A near rhyme is refers to words paired in songs or verse which sound similar, but not quite enough to be called a “perfect rhyme”…at least not in Standard English. They can be interesting for revealing insights into spoken phonology, in this case the phonology of country songs.
Here are some interesting cases I found on a recent mix CD playing in my car.
Hell On Heels (Say What You Will)
In Hell On Heels (by the Pistol Annies featuring Miranda Lambert), there are lots near rhymes. Just for context, the song chronicles the past exploits of a classic “gold digger.”
Most near rhymes have the same vowel, but end with slightly different consonant, although usually with some phonological smilarities. For example
(1) This diamond ring on my hand
Is the only good thing that came from that man
(2) Poor ol’ Billy, bless his heart
I’m still using his credit card
Note: both /d/ and /t/ are coronal stops.
And even one actual rhyme that features two words with different spellings
(3) Then there’s Jim, I almost forgot
I ran him off, but I took the yacht
Both end with [at] in this dialect.
For me though the most interesting near rhyme is one which pairs deal /dil/ and heels /hilz/ with will /wɪl/. It would be interesting to see how the spectrograms compare here.
(4) I’m hell on heels
Say what you will
I’ve done made the devil a deal
In this case, the vowels are different even though the final consonant is the same. However, in terms of the English vowel space, they are very close – that is both /i/ and /ɪ/ are phonemically high front unrounded vowels. Interestingly, it seems like first hell on heels is pronounced closer to [ɪ] to emphasize the rhyme, but closer to [i] or even [iə] thereafter.
Note: Another interesting case of /i/ in a near rhyme is from the Addams Family theme song which pairs scream and see’um.
Another song with an interesting set of rhymes is Psycho Girlfriend by Jessie James (Decker) about a woman who has “issues” talking to her boyfriend who can’t seem to quit her.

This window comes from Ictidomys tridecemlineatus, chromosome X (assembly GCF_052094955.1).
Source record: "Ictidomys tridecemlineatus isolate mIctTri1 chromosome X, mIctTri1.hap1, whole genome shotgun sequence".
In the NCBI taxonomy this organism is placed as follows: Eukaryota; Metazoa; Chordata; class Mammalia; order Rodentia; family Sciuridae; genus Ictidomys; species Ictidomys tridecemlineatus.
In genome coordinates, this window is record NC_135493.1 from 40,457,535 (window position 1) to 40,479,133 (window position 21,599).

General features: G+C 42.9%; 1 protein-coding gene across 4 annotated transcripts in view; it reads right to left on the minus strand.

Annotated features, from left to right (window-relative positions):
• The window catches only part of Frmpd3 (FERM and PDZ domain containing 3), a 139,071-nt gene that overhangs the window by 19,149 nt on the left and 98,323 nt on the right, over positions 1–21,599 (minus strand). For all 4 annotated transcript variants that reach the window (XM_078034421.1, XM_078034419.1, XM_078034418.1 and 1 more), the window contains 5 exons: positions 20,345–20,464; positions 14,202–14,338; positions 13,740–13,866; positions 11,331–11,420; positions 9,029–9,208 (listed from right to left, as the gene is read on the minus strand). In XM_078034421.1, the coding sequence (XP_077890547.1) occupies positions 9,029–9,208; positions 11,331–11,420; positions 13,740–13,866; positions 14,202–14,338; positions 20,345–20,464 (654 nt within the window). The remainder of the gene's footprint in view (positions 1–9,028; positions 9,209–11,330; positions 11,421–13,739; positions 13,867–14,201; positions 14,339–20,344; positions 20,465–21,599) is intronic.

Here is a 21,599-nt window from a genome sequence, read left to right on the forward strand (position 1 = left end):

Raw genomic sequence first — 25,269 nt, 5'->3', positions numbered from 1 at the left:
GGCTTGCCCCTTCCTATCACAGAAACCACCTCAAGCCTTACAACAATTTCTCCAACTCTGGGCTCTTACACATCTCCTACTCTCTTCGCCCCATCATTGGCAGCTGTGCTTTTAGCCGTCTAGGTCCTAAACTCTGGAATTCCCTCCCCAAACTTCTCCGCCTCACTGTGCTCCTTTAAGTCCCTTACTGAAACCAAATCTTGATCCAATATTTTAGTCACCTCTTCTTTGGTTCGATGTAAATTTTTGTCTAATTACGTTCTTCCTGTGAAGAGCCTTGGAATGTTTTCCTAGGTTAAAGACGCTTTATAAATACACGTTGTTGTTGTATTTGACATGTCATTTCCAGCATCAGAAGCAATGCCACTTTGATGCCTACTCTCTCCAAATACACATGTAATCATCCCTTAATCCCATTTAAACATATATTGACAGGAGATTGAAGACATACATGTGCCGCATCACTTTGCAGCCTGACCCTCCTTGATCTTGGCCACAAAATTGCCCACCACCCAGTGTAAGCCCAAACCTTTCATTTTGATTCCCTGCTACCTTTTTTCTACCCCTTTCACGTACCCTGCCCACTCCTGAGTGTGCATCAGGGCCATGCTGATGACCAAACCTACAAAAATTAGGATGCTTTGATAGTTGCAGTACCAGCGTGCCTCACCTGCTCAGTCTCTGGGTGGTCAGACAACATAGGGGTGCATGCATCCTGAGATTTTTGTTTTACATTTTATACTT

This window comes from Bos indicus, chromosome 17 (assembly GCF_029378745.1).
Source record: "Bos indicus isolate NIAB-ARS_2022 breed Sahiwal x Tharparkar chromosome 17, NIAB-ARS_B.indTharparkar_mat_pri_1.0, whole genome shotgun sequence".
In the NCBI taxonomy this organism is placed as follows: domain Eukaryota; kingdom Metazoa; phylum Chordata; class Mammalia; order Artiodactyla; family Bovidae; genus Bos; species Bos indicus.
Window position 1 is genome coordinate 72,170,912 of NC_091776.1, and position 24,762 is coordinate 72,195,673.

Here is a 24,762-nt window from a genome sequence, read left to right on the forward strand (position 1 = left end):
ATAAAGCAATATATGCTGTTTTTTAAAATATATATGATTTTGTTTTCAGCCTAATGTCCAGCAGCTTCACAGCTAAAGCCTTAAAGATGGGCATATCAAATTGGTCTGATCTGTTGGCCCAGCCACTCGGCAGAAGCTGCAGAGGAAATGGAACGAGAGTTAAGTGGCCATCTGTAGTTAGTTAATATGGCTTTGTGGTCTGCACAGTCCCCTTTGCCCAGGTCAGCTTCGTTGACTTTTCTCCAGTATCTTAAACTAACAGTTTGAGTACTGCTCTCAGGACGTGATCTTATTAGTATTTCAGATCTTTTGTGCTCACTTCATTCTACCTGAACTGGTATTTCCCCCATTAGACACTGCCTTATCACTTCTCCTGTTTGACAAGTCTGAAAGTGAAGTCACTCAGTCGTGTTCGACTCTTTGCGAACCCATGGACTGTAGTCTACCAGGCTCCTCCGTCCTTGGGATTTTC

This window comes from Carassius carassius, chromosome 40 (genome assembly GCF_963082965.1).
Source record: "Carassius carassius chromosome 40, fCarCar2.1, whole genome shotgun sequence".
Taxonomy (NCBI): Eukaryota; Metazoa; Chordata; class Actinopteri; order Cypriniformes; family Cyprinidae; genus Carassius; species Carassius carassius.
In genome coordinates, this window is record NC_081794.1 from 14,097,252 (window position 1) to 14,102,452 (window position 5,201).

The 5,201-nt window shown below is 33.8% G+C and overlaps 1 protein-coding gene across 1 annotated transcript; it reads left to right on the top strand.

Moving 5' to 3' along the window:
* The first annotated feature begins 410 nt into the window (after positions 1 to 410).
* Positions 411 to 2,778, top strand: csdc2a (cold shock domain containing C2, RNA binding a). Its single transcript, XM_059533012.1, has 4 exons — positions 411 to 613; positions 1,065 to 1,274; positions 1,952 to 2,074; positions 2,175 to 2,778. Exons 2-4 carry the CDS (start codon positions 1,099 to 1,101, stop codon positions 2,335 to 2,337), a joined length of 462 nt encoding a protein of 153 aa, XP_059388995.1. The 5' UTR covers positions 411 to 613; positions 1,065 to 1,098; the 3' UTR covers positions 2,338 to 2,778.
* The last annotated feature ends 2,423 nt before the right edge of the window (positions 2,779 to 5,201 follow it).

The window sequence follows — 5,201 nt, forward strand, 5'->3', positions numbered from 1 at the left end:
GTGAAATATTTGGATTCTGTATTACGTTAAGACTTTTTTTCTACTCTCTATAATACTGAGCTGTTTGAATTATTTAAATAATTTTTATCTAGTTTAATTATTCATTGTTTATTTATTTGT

Again, we have a great near rhyme where the vowel is the same, but the final consonant is different.
(1) Did I forget to mention
I need all your attention
Or else I’ll throw a tantrum [for it?]
This pairs both /ʌn/ in -tion and /ʌm/ in -um.. Even better, all the words actually end with [ntʌN] where N stands for nasal stop (/m/ or /n/).
And here’s another with different underlying pronunciations, but actually more closely rhyming in the colloquial pronunciation
(2) I’ll call you when you’re workin’ /i.e. working/
Over n over again
Underlylingly, the first line ends with working /wərkɪŋ/ and the second with again /əgɛn/. But phonetically, both end with [ɨn] in the actual lyrics. The vowel change is part of a larger pattern where many unstressed vowels reduce to [ɨ] in American English, causing spelling nightmares for American school children everywhere.
The last case is interesting to me because I think it’s meant to be a rhyme, but doesn’t work for me in my idiolect.
(3) Insecure, in denial
Immature, like a child
The way Jessie James sings it, but both denial and child have two syllables [aj.ɨl] or [aj.l̩] (with vocalic /l/). In my grammar though, I feel like child has only one syllable, so the rhyme doesn’t quite work for me. Checking the Oxford English Dictionary pronunciations, they too transcribe child with one syllable and denial with two.
So this appears to be a dialectal difference interfering with the rhyme. On the other hand, I suspect that if I took a spectrogram of my own speech, I might find that child and denial were actually more similar than I think. The status of /ajl/ and /ajr/ syllables is interesting in general.